Venue : Arden Hall
Date : June 1986
Genre : Play
Castle Bromwich Theatre Group. Drama Festival 1986
At Arden Hall, Water Orton Road
18 June 1986
Wythall Dramatic Society.
"Mill Hill" by John Mortimer.
The Play: This is a pleasant piece of nonsence, well written and titillating the appetite without going over the top.
Presentation: The bed centyrally placed was the focal point of the set, dressing table and bedroom furniture completing a quite attractive arrangement.
Modern day clothing presented no great problem. The green top and red trousers of Denise were well chosen. Peter's casual clothing suited his part, while that of Roy should have provided a greater contrast. Elizabethan hat, cloak and sword were quite adequate, but I did think the sceptre a little tawdry.
Make-up presented no great problem. Lighting was straight forward. The few bars of jolly music provided the right atmosphere at the opening.
Production: All these three young players have good potential and will, I am certain be useful members of the society. However, I did feel that the play had been somewhat under rehearsed. For example, pick-up of cues was slow on occasions. The actual speeches were delivered at a far too rapic a pace, inspite of advice to the contrary which must have been given.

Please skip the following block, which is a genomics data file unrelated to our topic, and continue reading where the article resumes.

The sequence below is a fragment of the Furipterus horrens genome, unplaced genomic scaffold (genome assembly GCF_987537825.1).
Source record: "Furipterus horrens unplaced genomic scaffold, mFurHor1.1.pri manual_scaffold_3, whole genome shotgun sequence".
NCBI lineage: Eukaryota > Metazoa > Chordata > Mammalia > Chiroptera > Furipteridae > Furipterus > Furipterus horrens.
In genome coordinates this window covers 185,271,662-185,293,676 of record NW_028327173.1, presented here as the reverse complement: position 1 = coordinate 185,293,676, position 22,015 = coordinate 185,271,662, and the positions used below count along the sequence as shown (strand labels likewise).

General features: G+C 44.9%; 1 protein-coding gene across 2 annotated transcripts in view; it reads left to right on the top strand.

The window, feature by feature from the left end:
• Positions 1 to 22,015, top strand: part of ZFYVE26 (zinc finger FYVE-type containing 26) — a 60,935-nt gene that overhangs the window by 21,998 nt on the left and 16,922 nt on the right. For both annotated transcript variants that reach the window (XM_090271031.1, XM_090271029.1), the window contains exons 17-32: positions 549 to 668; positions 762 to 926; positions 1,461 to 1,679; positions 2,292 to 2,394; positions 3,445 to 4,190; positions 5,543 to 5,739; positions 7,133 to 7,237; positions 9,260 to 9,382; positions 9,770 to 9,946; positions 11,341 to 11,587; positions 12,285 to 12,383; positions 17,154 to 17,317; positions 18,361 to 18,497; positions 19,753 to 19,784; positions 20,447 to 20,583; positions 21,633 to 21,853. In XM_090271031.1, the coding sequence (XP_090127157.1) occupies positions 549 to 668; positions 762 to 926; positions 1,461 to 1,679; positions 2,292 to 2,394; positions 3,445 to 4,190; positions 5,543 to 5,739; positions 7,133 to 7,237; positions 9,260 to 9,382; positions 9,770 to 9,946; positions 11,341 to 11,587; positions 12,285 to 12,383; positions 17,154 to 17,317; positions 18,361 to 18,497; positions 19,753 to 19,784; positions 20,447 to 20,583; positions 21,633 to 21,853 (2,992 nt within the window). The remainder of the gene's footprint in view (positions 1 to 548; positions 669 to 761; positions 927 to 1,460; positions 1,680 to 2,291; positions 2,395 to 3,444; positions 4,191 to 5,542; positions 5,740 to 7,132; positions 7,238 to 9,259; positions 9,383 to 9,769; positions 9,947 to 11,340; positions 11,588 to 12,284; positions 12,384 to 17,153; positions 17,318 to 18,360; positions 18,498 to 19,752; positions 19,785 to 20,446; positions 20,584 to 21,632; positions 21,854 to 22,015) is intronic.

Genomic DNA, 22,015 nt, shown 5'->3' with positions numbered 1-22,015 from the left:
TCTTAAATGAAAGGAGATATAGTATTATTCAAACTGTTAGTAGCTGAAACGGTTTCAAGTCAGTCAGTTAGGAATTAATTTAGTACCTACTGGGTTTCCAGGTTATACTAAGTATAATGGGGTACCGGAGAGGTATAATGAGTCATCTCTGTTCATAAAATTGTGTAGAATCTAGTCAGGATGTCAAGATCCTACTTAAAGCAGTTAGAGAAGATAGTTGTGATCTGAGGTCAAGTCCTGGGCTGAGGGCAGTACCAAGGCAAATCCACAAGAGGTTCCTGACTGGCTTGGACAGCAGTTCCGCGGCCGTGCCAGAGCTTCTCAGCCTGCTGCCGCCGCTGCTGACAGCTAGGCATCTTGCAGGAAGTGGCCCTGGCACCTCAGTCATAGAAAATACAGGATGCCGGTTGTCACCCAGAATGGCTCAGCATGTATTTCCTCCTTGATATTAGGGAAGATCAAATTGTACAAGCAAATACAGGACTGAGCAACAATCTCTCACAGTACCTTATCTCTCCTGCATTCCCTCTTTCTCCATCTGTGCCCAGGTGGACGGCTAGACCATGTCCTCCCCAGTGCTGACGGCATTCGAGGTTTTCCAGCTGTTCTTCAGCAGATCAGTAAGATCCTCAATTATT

Again, more could have been made of the business with the cloak and the dressing of Denise and also the tiff between the two men.
The idea of wearing Elixabethan clothing provided the stimulus for Peter's sexual urge and when they were dressed he should haved kissed Denise. As it was, they appeared almost too embarrased to touch one another.
Acting: General movement and grouping was satisfactory. The full potential of this play had not been adequately exploited.
My general comment to all three actors is "For heaven's sake speak more slowly." You all have good voices and the ability to learn lines; then let the audience follow what you are saying.
You raised several laughts but I suspect these were from members of your own society who had seen the play at the rehearsal stage. Study your lines carefully and extract full meaning from them.
Adjudicator: B. Jackson, Unknown Publication